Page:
With SpaceX’s Starlink constellation leading the space-based communications market, satellite operators OneWeb and Intelsat are positioning themselves to compete with the company, especially in military and government services. OneWeb’s vice president for defense and security, Chris Moore, stated that there is a high demand for these services, and other providers are likely to join the market soon. Intelsat’s vice president of global government and satellite services, Rory Welch, explained that Starlink’s success has forced traditional providers like Intelsat to improve their services and make new investments.
Global coverage is a key factor for OneWeb and Intelsat in competing with Starlink. OneWeb has launched hundreds of satellites to low Earth orbit and expects to achieve global coverage by early next year. During the DSEI conference, OneWeb announced that the British Royal Fleet Auxiliary ship, Argus, had successfully connected to its LEO constellation, marking the first time a military vessel deployed its SATCOM services. OneWeb is also set to merge with French SATCOM provider Eutelsat, offering new orbits and expanding its coverage.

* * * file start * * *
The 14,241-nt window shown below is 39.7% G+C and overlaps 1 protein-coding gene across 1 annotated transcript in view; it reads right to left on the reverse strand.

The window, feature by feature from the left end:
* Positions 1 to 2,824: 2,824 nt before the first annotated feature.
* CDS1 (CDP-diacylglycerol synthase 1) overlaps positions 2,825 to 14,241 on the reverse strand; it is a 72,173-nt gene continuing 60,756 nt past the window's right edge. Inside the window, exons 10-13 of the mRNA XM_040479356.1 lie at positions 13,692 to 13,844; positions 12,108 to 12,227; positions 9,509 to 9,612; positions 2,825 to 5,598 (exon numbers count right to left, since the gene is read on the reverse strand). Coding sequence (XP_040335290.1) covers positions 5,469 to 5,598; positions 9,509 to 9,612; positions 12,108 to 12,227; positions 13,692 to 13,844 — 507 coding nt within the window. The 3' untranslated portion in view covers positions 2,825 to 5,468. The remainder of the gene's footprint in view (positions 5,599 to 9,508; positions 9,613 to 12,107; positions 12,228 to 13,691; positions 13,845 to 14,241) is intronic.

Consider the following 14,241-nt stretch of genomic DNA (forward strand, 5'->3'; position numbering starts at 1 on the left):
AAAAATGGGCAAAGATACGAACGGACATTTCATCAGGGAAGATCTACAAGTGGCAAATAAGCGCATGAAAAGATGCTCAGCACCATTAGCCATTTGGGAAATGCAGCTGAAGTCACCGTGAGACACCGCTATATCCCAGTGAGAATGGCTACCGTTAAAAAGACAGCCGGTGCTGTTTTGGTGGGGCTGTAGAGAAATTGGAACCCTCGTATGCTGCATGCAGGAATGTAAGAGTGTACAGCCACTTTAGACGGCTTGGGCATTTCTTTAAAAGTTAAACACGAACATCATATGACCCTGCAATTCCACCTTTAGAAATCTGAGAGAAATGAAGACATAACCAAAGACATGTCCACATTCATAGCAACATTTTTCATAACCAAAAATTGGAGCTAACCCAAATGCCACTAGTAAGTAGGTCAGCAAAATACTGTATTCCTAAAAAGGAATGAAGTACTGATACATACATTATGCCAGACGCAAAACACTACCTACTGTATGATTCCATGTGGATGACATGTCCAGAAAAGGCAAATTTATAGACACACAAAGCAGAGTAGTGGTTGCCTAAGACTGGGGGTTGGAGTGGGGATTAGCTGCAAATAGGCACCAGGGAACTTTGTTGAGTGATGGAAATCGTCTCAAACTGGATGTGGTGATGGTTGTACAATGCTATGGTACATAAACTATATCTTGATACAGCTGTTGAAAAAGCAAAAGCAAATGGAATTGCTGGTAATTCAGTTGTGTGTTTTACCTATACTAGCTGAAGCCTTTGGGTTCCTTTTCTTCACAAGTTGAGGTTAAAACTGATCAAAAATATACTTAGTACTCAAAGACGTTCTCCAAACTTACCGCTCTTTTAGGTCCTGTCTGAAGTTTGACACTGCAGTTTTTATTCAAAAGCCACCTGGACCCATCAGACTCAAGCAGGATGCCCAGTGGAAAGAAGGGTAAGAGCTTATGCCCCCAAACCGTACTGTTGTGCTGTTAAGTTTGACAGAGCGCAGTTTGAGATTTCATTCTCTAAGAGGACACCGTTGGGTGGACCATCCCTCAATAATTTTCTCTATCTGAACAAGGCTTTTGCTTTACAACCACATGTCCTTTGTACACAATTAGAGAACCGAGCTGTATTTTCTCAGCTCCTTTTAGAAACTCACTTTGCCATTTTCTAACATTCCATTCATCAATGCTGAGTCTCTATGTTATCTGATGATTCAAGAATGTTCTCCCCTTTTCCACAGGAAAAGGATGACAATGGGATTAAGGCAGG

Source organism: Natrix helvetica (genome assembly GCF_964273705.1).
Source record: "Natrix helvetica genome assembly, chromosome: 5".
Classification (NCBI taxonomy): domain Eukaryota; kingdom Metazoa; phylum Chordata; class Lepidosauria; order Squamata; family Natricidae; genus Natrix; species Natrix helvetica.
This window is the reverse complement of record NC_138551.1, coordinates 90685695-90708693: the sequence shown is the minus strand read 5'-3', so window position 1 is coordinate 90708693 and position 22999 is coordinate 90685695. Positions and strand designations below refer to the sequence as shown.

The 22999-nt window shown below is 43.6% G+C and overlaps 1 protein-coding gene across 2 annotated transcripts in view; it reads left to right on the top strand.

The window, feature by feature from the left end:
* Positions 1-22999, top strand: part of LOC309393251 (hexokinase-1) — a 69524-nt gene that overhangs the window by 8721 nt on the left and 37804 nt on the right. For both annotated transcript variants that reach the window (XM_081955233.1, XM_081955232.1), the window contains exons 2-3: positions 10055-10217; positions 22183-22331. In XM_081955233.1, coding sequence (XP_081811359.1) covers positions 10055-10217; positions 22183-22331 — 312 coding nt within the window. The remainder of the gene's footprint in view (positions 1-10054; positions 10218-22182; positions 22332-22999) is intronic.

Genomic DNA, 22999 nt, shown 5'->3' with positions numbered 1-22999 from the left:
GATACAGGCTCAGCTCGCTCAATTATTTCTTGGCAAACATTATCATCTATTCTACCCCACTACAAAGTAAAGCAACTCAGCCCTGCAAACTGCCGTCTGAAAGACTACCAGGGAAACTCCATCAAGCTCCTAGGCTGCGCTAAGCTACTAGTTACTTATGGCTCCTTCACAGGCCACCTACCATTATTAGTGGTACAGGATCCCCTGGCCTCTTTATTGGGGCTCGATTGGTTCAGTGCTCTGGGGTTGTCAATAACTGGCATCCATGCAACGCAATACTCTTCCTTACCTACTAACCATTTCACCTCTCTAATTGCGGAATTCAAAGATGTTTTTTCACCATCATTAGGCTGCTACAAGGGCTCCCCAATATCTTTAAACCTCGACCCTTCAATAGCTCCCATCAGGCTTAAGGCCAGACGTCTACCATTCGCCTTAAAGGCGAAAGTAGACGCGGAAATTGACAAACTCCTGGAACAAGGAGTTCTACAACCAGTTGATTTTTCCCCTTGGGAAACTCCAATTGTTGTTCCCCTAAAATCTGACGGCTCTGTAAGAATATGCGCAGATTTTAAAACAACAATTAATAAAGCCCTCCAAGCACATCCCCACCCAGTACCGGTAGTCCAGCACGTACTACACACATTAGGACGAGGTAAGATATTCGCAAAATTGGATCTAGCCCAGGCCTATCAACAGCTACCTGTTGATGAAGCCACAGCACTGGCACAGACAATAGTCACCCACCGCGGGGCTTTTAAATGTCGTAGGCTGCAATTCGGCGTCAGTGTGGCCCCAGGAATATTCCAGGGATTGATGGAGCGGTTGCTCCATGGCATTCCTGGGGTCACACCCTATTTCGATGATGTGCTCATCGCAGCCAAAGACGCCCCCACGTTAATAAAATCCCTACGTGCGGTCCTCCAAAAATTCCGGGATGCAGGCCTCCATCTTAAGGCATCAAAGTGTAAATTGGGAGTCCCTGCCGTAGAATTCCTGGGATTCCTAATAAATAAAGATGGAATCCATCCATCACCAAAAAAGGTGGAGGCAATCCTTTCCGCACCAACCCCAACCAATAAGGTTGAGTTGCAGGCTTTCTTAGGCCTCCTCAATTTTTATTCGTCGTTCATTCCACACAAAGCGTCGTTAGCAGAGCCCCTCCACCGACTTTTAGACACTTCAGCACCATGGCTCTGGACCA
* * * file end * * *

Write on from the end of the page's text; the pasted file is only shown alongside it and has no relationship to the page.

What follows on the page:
Intelsat, on the other hand, has established a global government and satellite services business to focus on growing its work with international allies. The company aims to provide beyond-line-of-sight communications to countries that operate in austere environments with less infrastructure. It also offers assistance to customers in designing, building, launching, and operating their satellites.
Both OneWeb and Intelsat are investing in their future networks and planning for the next generation of satellites. OneWeb is designing its Gen 2 satellites to be dual-use from the outset, catering to both military and commercial requirements. Intelsat, meanwhile, is looking to expand its global satellite network to include operations in medium Earth orbit.
As Starlink’s dominance continues, satellite operators like OneWeb and Intelsat are actively positioning themselves to compete and meet increasing connectivity demands, particularly in the military and government sectors.